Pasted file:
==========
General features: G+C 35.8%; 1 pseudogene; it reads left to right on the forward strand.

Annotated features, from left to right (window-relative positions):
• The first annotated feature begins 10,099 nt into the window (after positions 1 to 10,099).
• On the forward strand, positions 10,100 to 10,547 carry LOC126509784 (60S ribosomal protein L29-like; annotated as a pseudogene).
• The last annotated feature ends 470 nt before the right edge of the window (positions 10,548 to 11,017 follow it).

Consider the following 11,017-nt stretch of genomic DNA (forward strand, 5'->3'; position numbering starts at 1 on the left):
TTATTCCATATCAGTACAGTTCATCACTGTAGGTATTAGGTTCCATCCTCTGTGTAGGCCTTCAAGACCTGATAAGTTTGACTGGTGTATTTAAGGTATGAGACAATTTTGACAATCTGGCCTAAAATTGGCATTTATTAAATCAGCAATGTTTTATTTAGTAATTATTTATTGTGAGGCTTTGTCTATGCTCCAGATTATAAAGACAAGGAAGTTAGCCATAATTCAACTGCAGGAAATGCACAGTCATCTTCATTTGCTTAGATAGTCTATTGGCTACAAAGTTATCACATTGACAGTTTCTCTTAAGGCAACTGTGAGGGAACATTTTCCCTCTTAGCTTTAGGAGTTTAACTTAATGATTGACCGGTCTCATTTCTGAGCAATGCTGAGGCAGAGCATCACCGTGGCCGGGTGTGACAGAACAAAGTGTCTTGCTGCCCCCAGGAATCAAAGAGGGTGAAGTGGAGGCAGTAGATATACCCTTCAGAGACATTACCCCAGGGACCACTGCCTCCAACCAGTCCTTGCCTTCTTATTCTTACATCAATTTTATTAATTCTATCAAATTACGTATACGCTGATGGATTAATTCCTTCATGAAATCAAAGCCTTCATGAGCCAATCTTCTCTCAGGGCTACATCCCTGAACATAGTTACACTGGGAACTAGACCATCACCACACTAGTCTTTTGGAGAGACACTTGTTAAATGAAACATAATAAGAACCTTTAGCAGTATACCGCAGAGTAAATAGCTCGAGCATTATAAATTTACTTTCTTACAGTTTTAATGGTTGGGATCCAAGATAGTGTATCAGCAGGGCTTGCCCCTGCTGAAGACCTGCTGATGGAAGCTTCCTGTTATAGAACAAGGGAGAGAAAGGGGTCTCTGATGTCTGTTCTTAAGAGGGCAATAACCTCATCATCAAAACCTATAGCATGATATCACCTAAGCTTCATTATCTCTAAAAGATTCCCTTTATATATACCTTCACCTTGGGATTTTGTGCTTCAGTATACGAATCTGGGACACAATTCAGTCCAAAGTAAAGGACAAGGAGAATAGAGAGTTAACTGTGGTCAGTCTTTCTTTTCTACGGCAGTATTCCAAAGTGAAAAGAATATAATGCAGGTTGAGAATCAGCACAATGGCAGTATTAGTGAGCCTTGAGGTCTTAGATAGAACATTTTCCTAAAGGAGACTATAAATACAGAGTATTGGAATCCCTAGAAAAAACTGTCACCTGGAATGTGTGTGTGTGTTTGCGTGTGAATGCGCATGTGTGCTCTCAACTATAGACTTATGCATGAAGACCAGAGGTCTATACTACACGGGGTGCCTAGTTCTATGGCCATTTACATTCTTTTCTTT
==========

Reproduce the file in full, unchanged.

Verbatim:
General features: G+C 35.8%; 1 pseudogene; it reads left to right on the forward strand.

Annotated features, from left to right (window-relative positions):
• The first annotated feature begins 10,099 nt into the window (after positions 1 to 10,099).
• On the forward strand, positions 10,100 to 10,547 carry LOC126509784 (60S ribosomal protein L29-like; annotated as a pseudogene).
• The last annotated feature ends 470 nt before the right edge of the window (positions 10,548 to 11,017 follow it).

Consider the following 11,017-nt stretch of genomic DNA (forward strand, 5'->3'; position numbering starts at 1 on the left):
TTATTCCATATCAGTACAGTTCATCACTGTAGGTATTAGGTTCCATCCTCTGTGTAGGCCTTCAAGACCTGATAAGTTTGACTGGTGTATTTAAGGTATGAGACAATTTTGACAATCTGGCCTAAAATTGGCATTTATTAAATCAGCAATGTTTTATTTAGTAATTATTTATTGTGAGGCTTTGTCTATGCTCCAGATTATAAAGACAAGGAAGTTAGCCATAATTCAACTGCAGGAAATGCACAGTCATCTTCATTTGCTTAGATAGTCTATTGGCTACAAAGTTATCACATTGACAGTTTCTCTTAAGGCAACTGTGAGGGAACATTTTCCCTCTTAGCTTTAGGAGTTTAACTTAATGATTGACCGGTCTCATTTCTGAGCAATGCTGAGGCAGAGCATCACCGTGGCCGGGTGTGACAGAACAAAGTGTCTTGCTGCCCCCAGGAATCAAAGAGGGTGAAGTGGAGGCAGTAGATATACCCTTCAGAGACATTACCCCAGGGACCACTGCCTCCAACCAGTCCTTGCCTTCTTATTCTTACATCAATTTTATTAATTCTATCAAATTACGTATACGCTGATGGATTAATTCCTTCATGAAATCAAAGCCTTCATGAGCCAATCTTCTCTCAGGGCTACATCCCTGAACATAGTTACACTGGGAACTAGACCATCACCACACTAGTCTTTTGGAGAGACACTTGTTAAATGAAACATAATAAGAACCTTTAGCAGTATACCGCAGAGTAAATAGCTCGAGCATTATAAATTTACTTTCTTACAGTTTTAATGGTTGGGATCCAAGATAGTGTATCAGCAGGGCTTGCCCCTGCTGAAGACCTGCTGATGGAAGCTTCCTGTTATAGAACAAGGGAGAGAAAGGGGTCTCTGATGTCTGTTCTTAAGAGGGCAATAACCTCATCATCAAAACCTATAGCATGATATCACCTAAGCTTCATTATCTCTAAAAGATTCCCTTTATATATACCTTCACCTTGGGATTTTGTGCTTCAGTATACGAATCTGGGACACAATTCAGTCCAAAGTAAAGGACAAGGAGAATAGAGAGTTAACTGTGGTCAGTCTTTCTTTTCTACGGCAGTATTCCAAAGTGAAAAGAATATAATGCAGGTTGAGAATCAGCACAATGGCAGTATTAGTGAGCCTTGAGGTCTTAGATAGAACATTTTCCTAAAGGAGACTATAAATACAGAGTATTGGAATCCCTAGAAAAAACTGTCACCTGGAATGTGTGTGTGTGTTTGCGTGTGAATGCGCATGTGTGCTCTCAACTATAGACTTATGCATGAAGACCAGAGGTCTATACTACACGGGGTGCCTAGTTCTATGGCCATTTACATTCTTTTCTTT